Flat White

Don’t say our pollies are wising up to the benefits of small scale nuclear energy?

14 February 2020

5:00 AM

14 February 2020

5:00 AM

There is probably only one thing that makes conservatives happier than seeing the lunatic Green left meltdown over climate change, it is the prospect of a reliable supply of electricity generated by coal-free, carbon-free nuclear power. The added advantage of this prospect is that conservatives can watch the Chernobyl-like meltdown of Adam Brandt and his Greens Reds.

The politician who may just bring you this delightful spectacle is the LNP Member for Fairfax and probably the only member who has actually been on the tools in any party, Ted O’Brien.

The sin that Mr O’Brien has committed is that as chairman of the House Standing Committee on the Environment and Energy he has released that committee’s report of an inquiry into the prerequisites for nuclear energy in Australia.

The title to the report, “Not without your approval: a way forward for nuclear technology in Australia” gives you glimpse into its recommendations. It also helps to explain why the Labor Members of the committee released a dissenting report.

While Mr O’Brien’s statement accompanying the Report’s release is sensitive to the politics of nuclear industry, it at least addresses an issue that might just deliver an affordable, reliable supply of electricity throughout Australia: “Nuclear energy should be on the table for consideration as part of our future energy mix.”

In order to defend the report’s conclusions against images of Fukushima and Chernobyl, the report rejects what it calls “old nuclear technologies” in favour of the emerging technologies associated with small modular reactors.


Old technologies appears to be a reference to technologies related to Three Mile Island, Chernobyl and Fukushima, all of which had incidents related to 1970s technologies. But then, why would anyone use old technologies?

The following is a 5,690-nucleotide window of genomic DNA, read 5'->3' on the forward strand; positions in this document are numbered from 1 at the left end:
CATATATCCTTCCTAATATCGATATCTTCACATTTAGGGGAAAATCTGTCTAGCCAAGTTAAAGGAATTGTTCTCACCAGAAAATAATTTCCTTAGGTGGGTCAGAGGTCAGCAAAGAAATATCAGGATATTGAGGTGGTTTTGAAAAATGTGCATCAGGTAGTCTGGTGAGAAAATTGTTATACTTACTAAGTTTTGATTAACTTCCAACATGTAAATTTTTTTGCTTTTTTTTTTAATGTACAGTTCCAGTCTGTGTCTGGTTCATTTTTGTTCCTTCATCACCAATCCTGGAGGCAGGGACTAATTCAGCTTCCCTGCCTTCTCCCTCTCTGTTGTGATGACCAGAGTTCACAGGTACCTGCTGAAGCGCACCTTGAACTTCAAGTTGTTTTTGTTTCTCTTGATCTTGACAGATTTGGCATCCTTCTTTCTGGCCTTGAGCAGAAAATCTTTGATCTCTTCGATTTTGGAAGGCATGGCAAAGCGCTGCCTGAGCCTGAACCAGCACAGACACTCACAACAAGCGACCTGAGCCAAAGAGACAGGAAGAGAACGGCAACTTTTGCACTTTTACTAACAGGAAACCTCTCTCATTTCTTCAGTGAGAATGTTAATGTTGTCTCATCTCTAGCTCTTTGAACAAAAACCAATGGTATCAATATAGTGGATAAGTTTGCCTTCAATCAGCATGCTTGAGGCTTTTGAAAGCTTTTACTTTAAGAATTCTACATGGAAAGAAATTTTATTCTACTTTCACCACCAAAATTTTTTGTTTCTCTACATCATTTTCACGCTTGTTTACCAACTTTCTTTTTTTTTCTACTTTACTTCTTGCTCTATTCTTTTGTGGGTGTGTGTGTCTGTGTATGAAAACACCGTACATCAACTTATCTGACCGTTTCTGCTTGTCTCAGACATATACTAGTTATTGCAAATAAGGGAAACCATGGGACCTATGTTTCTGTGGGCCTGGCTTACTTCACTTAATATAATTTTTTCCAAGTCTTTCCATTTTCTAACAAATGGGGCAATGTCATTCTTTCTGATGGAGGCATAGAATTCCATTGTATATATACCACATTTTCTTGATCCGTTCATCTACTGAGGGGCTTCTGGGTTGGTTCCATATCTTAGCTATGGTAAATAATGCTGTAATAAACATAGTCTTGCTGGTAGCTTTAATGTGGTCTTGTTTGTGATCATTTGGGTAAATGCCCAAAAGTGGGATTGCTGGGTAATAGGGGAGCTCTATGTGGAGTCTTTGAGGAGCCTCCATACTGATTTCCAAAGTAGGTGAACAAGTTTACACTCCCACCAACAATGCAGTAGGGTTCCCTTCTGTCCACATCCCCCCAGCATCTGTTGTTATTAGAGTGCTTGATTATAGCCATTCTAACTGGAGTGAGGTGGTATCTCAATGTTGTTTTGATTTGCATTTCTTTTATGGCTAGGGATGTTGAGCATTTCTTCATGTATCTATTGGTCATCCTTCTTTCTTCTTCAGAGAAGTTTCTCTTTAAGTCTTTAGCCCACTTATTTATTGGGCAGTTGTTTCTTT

The report rules out large scale reactors for the reason, the experts say, that they are too costly. Although that should be read as, too costly relative to other technologies at the present time.

Thirty years ago, state governments were responsible for the provision of electricity for the families they represented and they built power generation as and when needed; often of a size that would attract large industries, such as the aluminium smelter at Gladstone.

That state government responsibility fell apart a few years back when a couple of generation plants were closed and a bright spark (read, economist) used that over-rated theory about ‘economies of scale’ and ‘market forces’ and came up with a ‘national grid’ that would share electricity generated on Thursday Island with Adelaide so South Australia or Victoria would not have to build a generator.

Suddenly, no one was responsible when the lights dimmed or went out altogether. The grid was supposed to make electricity nationally cheaper which, as forecasts go, was a fail. But that is why O’Brien is now investigating small scale nuclear plants which have the potential to supply electricity at the micro-level.

What O’Brien’s Report implicitly recognises is that the biggest element of electricity cost is the cost of the lines and poles from the power station. Don’t misunderstand me. The committee’s report is a welcome one and perhaps a state government will take the initiative and build something that the cave-dwelling, lunatic left will love to hate.

If a more thorough investigation of the new technology reactors is warranted then a more intense examination of the experts’ theories including the night-terrors that Greens experience at the mention of the word nuclear — if only to ensure complete quality control.

The Labor Members’ dissenting report begins by asserting that because the moratorium against the development of a nuclear power industry in Australia has been both ‘long held [and] bipartisan’ the investigation that the majority recommends should only proceed when there is bipartisan support.

First, Labor’s opposition to nuclear power is not ideological; it’s purely political. It has branches stacked with green-left members who fear the light more than they fear the dark. Members of Parliament fear them more than anything else.

It is a pity. If the Labor committee members supported a thorough investigation of the costs and risks of nuclear power, it just might help to shift some of those branch members back to the Greens Reds, something I’m sure most Labor Members would welcome. It will definitely help to reduce the cost of electricity.

Dr David Long is a retired solicitor and economist.

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